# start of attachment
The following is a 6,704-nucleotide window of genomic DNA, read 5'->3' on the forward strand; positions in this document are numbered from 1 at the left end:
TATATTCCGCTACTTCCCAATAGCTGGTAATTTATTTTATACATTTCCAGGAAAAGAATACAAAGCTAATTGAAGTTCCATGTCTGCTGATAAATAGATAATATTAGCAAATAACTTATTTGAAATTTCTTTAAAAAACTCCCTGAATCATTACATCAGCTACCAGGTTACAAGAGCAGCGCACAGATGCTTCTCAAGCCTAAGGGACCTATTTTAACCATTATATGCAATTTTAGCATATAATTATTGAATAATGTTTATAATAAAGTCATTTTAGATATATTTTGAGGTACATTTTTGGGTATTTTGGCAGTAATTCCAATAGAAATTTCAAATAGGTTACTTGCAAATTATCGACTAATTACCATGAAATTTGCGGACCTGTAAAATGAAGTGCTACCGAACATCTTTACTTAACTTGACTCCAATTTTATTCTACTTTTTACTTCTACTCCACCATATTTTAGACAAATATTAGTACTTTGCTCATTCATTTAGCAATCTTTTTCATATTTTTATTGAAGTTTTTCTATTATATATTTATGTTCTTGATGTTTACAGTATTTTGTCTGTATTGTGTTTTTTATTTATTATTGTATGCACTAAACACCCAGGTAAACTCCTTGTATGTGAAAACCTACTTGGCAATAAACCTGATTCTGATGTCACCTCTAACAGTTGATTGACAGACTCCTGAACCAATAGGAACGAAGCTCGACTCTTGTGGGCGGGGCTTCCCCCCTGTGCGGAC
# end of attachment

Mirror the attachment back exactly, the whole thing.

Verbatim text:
The following is a 6,704-nucleotide window of genomic DNA, read 5'->3' on the forward strand; positions in this document are numbered from 1 at the left end:
TATATTCCGCTACTTCCCAATAGCTGGTAATTTATTTTATACATTTCCAGGAAAAGAATACAAAGCTAATTGAAGTTCCATGTCTGCTGATAAATAGATAATATTAGCAAATAACTTATTTGAAATTTCTTTAAAAAACTCCCTGAATCATTACATCAGCTACCAGGTTACAAGAGCAGCGCACAGATGCTTCTCAAGCCTAAGGGACCTATTTTAACCATTATATGCAATTTTAGCATATAATTATTGAATAATGTTTATAATAAAGTCATTTTAGATATATTTTGAGGTACATTTTTGGGTATTTTGGCAGTAATTCCAATAGAAATTTCAAATAGGTTACTTGCAAATTATCGACTAATTACCATGAAATTTGCGGACCTGTAAAATGAAGTGCTACCGAACATCTTTACTTAACTTGACTCCAATTTTATTCTACTTTTTACTTCTACTCCACCATATTTTAGACAAATATTAGTACTTTGCTCATTCATTTAGCAATCTTTTTCATATTTTTATTGAAGTTTTTCTATTATATATTTATGTTCTTGATGTTTACAGTATTTTGTCTGTATTGTGTTTTTTATTTATTATTGTATGCACTAAACACCCAGGTAAACTCCTTGTATGTGAAAACCTACTTGGCAATAAACCTGATTCTGATGTCACCTCTAACAGTTGATTGACAGACTCCTGAACCAATAGGAACGAAGCTCGACTCTTGTGGGCGGGGCTTCCCCCCTGTGCGGAC